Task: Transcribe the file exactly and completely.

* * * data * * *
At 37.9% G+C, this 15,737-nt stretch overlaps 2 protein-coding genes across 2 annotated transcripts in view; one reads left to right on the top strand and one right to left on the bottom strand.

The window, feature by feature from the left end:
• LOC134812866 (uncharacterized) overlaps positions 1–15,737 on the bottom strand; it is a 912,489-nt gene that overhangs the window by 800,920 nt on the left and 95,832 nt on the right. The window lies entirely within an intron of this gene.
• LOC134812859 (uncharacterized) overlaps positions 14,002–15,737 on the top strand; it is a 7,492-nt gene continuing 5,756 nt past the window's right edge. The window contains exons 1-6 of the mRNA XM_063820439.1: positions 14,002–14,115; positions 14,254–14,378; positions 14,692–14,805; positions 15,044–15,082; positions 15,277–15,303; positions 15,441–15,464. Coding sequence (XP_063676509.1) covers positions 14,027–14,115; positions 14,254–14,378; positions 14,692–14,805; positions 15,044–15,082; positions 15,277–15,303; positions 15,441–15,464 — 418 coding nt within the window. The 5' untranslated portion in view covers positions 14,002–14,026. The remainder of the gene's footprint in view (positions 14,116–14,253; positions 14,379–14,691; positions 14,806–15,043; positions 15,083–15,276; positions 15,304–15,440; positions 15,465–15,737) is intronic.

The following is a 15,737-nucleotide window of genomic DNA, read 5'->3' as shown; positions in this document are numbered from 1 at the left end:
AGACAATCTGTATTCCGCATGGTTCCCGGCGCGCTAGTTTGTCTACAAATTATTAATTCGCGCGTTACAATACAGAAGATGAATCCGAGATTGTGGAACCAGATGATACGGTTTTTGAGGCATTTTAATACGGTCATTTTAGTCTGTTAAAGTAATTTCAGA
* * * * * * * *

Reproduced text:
At 37.9% G+C, this 15,737-nt stretch overlaps 2 protein-coding genes across 2 annotated transcripts in view; one reads left to right on the top strand and one right to left on the bottom strand.

The window, feature by feature from the left end:
• LOC134812866 (uncharacterized) overlaps positions 1–15,737 on the bottom strand; it is a 912,489-nt gene that overhangs the window by 800,920 nt on the left and 95,832 nt on the right. The window lies entirely within an intron of this gene.
• LOC134812859 (uncharacterized) overlaps positions 14,002–15,737 on the top strand; it is a 7,492-nt gene continuing 5,756 nt past the window's right edge. The window contains exons 1-6 of the mRNA XM_063820439.1: positions 14,002–14,115; positions 14,254–14,378; positions 14,692–14,805; positions 15,044–15,082; positions 15,277–15,303; positions 15,441–15,464. Coding sequence (XP_063676509.1) covers positions 14,027–14,115; positions 14,254–14,378; positions 14,692–14,805; positions 15,044–15,082; positions 15,277–15,303; positions 15,441–15,464 — 418 coding nt within the window. The 5' untranslated portion in view covers positions 14,002–14,026. The remainder of the gene's footprint in view (positions 14,116–14,253; positions 14,379–14,691; positions 14,806–15,043; positions 15,083–15,276; positions 15,304–15,440; positions 15,465–15,737) is intronic.

The following is a 15,737-nucleotide window of genomic DNA, read 5'->3' as shown; positions in this document are numbered from 1 at the left end:
AGACAATCTGTATTCCGCATGGTTCCCGGCGCGCTAGTTTGTCTACAAATTATTAATTCGCGCGTTACAATACAGAAGATGAATCCGAGATTGTGGAACCAGATGATACGGTTTTTGAGGCATTTTAATACGGTCATTTTAGTCTGTTAAAGTAATTTCAGA